Screen Time Affecting Your Sleep? How To Reduce Exposure To Blue Light At Night
We are always surrounded by technology. The phones we use to interact with people, the laptops/monitors we use for work and even the television/kindles we use for our entertainment. But over the past few years their use has skyrocketed especially during COVID-19.
During COVID-19, research was conducted in India on the use of digital gadgets. It was found that 93.6% of respondents reported an increase in their screen time since the lockdown and the total usage per day was found to be 8.65 ± 3.74 hours. The study also showed a negative impact on eye health and increase in sleep disturbances. The culprit is not the gadgets themselves, but the light that they emit, called blue light.
But what exactly is blue light, and is it only emitted by screens we can’t seem to keep our eyes off?
We are surrounded by electromagnetic energy. Of this, we can see a very small portion with a naked eye. This is known as visible light. This visible light consists of seven primary colors and their varying mixtures. Blue light consists of small but powerful energy waves. They are naturally occurring particles emitted from the sun that scatter in our atmosphere. This is also how we see the sky as blue. This natural blue light has many benefits to our health such as:
1. Regulating our sleep cycle
2. Increasing awareness and cognitive performance
3. Improving reaction time
4. Elevating mood and feeling of wellbeing
But with advancement in technology, we are surrounded by this light through our gadgets as well as fluorescent bulbs and LED lights that emit these throughout the day and at night.
Blue light from the sun helps us remain alert and active. It also allows our body’s circadian rhythm to adjust to our body’s requirements during the day. As the sun goes down, and the amount of naturally occurring blue light temporarily diminishes, our body releases melatonin so that we can get adequate rest. But when we use gadgets at night, our body continues to be exposed to blue light, which impacts our circadian rhythm. Blue light at night keeps our body alert, reduces the production of melatonin and can increase the chances of sleep disorders as the body’s natural rhythm is broken. Some studies also suggest that exposure to blue light at night can lead to mental health issues such as depression.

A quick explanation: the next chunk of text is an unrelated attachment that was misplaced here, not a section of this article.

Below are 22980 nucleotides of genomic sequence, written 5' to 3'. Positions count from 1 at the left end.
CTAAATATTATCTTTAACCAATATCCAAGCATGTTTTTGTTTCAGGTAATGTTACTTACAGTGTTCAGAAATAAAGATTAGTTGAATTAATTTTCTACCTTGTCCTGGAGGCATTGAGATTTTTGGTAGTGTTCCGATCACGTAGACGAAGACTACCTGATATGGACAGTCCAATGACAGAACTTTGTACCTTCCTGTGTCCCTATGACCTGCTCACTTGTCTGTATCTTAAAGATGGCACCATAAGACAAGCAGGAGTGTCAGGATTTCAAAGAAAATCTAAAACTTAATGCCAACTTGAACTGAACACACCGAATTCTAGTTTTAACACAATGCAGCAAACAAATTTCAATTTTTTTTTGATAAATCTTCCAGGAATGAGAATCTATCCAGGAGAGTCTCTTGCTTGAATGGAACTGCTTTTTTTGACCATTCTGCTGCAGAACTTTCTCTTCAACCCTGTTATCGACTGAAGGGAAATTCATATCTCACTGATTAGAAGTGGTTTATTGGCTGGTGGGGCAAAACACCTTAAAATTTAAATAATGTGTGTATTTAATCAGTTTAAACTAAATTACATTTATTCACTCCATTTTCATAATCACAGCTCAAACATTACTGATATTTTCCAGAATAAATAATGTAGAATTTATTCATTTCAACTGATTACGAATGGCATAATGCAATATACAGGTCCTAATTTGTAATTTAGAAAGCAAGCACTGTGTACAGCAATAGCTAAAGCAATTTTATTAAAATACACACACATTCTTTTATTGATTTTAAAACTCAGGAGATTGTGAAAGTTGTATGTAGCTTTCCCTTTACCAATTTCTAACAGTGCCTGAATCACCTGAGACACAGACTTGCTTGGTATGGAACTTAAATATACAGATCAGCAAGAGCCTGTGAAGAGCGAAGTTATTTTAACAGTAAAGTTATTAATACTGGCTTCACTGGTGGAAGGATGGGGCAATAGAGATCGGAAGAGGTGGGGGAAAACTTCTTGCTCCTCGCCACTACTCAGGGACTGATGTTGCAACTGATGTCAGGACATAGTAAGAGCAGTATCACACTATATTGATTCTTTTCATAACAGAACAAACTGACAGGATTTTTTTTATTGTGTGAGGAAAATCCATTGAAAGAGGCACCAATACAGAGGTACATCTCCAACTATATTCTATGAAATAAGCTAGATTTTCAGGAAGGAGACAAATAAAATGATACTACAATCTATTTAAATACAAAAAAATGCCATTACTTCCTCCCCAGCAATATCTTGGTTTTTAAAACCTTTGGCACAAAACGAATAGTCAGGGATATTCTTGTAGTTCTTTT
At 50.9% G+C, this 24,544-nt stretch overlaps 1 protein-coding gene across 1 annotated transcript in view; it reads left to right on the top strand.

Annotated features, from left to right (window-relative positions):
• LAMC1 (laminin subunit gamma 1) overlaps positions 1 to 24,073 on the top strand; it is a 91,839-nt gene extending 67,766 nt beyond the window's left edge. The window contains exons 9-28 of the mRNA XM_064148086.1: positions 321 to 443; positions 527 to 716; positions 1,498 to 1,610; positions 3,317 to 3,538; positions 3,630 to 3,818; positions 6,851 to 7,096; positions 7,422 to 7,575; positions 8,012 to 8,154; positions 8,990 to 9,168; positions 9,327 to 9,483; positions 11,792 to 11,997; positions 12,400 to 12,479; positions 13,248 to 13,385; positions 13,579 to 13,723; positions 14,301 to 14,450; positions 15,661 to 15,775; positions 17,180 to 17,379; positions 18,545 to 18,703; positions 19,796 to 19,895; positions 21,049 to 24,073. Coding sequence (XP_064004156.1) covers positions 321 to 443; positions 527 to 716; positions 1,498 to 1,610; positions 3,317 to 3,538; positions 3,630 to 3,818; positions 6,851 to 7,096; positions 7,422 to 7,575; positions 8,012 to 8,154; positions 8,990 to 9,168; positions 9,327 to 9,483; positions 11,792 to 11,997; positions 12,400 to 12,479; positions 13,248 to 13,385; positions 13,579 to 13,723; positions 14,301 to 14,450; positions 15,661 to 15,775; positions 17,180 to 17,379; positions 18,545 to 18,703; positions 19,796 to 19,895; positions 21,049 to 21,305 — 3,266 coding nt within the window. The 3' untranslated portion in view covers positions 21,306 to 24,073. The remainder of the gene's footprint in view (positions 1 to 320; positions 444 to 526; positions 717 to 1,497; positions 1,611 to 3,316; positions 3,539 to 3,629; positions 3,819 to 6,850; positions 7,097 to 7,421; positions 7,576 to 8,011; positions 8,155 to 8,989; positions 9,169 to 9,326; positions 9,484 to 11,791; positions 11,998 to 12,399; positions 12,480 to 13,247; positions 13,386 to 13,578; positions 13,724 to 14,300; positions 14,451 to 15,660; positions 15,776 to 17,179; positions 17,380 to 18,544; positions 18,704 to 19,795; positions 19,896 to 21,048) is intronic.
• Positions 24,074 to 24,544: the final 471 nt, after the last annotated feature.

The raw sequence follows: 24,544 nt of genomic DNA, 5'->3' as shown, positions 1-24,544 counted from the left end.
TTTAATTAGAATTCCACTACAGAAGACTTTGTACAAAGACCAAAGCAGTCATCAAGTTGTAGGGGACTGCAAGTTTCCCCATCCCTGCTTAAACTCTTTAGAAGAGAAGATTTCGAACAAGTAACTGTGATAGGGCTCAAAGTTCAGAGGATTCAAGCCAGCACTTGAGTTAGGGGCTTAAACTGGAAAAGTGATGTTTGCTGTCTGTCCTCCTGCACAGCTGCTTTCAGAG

Although we can’t remove technology from our lives, there are some things one can do to limit the use and lead a healthier life.
First of all, make sure you have a comfortable mattress and pillow to sleep on. We tend to associate watching something or reading something on the phone, iPad or laptop at night as a relaxing activity. But, if the bed we sleep on is uncomfortable, no amount of relaxation will help. Get a memory foam pillow and a memory foam mattress so the day’s stress begins to melt away the moment you get into bed.
Additionally, try these hacks:
1. Use lenses which protect the eyes from the light emitted from screens
2. Reduce screen brightness. This can prevent screen use from interfering with the secretion of melatonin
3. Smartphones/kindles also have a night mode option which emits yellow light instead of blue. Always use this at night.
4. Stopping the use of devices 1-2 hours before sleep can help reduce exposure and get better sleep
5. Use lamps and lights that emit yellow light instead of white light. If you use a nightlight, it's better to go for dim red, green or yellow light.
Bluelight benefits our mental and physical health, but when we prolong the use of gadgets which emit these, it can lead to sleep disturbances which can lead to fatigue, tiredness, irritability, decreased cognitive performances like attention, decision making, memory and so on. Sleep disturbances can also cause sleep disorders like insomnia or disorders like depression.
The goal isn’t to stop using gadgets altogether but to manage their use effectively. This will help us use the gadgets more resourcefully and also prevent any adverse health impact they may cause.